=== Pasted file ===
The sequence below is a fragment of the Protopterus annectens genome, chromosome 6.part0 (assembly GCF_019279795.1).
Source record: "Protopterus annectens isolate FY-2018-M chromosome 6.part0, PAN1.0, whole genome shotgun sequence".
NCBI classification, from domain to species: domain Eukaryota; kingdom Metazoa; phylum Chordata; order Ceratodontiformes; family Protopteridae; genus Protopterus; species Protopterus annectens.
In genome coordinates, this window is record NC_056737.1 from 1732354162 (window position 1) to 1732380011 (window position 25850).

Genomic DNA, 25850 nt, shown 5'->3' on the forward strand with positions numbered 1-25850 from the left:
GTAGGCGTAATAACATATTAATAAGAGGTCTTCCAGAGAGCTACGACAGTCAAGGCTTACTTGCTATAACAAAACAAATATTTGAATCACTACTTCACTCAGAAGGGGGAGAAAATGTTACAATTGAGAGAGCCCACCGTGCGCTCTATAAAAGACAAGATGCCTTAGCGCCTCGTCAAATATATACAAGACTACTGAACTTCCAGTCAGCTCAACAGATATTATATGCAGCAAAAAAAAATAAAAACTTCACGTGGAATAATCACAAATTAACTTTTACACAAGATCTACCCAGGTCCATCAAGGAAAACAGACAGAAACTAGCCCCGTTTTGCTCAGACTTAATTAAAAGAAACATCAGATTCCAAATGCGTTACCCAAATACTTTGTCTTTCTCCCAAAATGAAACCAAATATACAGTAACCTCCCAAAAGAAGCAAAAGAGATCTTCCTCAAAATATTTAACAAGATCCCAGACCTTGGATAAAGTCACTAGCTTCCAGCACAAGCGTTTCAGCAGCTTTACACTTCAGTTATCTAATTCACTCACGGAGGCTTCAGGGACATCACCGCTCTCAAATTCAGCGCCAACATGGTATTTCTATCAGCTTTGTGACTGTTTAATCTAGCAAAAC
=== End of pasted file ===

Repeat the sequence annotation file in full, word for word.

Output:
The sequence below is a fragment of the Protopterus annectens genome, chromosome 6.part0 (assembly GCF_019279795.1).
Source record: "Protopterus annectens isolate FY-2018-M chromosome 6.part0, PAN1.0, whole genome shotgun sequence".
NCBI classification, from domain to species: domain Eukaryota; kingdom Metazoa; phylum Chordata; order Ceratodontiformes; family Protopteridae; genus Protopterus; species Protopterus annectens.
In genome coordinates, this window is record NC_056737.1 from 1732354162 (window position 1) to 1732380011 (window position 25850).

Genomic DNA, 25850 nt, shown 5'->3' on the forward strand with positions numbered 1-25850 from the left:
GTAGGCGTAATAACATATTAATAAGAGGTCTTCCAGAGAGCTACGACAGTCAAGGCTTACTTGCTATAACAAAACAAATATTTGAATCACTACTTCACTCAGAAGGGGGAGAAAATGTTACAATTGAGAGAGCCCACCGTGCGCTCTATAAAAGACAAGATGCCTTAGCGCCTCGTCAAATATATACAAGACTACTGAACTTCCAGTCAGCTCAACAGATATTATATGCAGCAAAAAAAAATAAAAACTTCACGTGGAATAATCACAAATTAACTTTTACACAAGATCTACCCAGGTCCATCAAGGAAAACAGACAGAAACTAGCCCCGTTTTGCTCAGACTTAATTAAAAGAAACATCAGATTCCAAATGCGTTACCCAAATACTTTGTCTTTCTCCCAAAATGAAACCAAATATACAGTAACCTCCCAAAAGAAGCAAAAGAGATCTTCCTCAAAATATTTAACAAGATCCCAGACCTTGGATAAAGTCACTAGCTTCCAGCACAAGCGTTTCAGCAGCTTTACACTTCAGTTATCTAATTCACTCACGGAGGCTTCAGGGACATCACCGCTCTCAAATTCAGCGCCAACATGGTATTTCTATCAGCTTTGTGACTGTTTAATCTAGCAAAAC